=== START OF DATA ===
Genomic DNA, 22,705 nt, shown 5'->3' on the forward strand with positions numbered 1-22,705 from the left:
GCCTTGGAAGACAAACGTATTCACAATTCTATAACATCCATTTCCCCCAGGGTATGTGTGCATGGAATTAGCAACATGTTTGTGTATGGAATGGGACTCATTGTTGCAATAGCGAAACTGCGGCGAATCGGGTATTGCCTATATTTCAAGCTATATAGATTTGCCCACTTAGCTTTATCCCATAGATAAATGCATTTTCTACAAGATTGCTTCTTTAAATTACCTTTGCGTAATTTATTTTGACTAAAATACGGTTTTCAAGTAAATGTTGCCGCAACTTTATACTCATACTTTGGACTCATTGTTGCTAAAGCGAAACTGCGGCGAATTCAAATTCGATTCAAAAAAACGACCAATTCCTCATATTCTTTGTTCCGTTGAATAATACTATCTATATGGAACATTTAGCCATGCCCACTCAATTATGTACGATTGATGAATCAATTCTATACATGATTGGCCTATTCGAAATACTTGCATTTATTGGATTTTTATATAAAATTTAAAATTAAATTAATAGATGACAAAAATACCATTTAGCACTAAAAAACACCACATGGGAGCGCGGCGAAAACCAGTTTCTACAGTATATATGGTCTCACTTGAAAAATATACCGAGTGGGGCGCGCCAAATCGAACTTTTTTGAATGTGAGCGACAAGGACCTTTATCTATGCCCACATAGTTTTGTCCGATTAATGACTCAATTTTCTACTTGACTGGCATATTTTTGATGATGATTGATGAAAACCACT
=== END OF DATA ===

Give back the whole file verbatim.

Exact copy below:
Genomic DNA, 22,705 nt, shown 5'->3' on the forward strand with positions numbered 1-22,705 from the left:
GCCTTGGAAGACAAACGTATTCACAATTCTATAACATCCATTTCCCCCAGGGTATGTGTGCATGGAATTAGCAACATGTTTGTGTATGGAATGGGACTCATTGTTGCAATAGCGAAACTGCGGCGAATCGGGTATTGCCTATATTTCAAGCTATATAGATTTGCCCACTTAGCTTTATCCCATAGATAAATGCATTTTCTACAAGATTGCTTCTTTAAATTACCTTTGCGTAATTTATTTTGACTAAAATACGGTTTTCAAGTAAATGTTGCCGCAACTTTATACTCATACTTTGGACTCATTGTTGCTAAAGCGAAACTGCGGCGAATTCAAATTCGATTCAAAAAAACGACCAATTCCTCATATTCTTTGTTCCGTTGAATAATACTATCTATATGGAACATTTAGCCATGCCCACTCAATTATGTACGATTGATGAATCAATTCTATACATGATTGGCCTATTCGAAATACTTGCATTTATTGGATTTTTATATAAAATTTAAAATTAAATTAATAGATGACAAAAATACCATTTAGCACTAAAAAACACCACATGGGAGCGCGGCGAAAACCAGTTTCTACAGTATATATGGTCTCACTTGAAAAATATACCGAGTGGGGCGCGCCAAATCGAACTTTTTTGAATGTGAGCGACAAGGACCTTTATCTATGCCCACATAGTTTTGTCCGATTAATGACTCAATTTTCTACTTGACTGGCATATTTTTGATGATGATTGATGAAAACCACT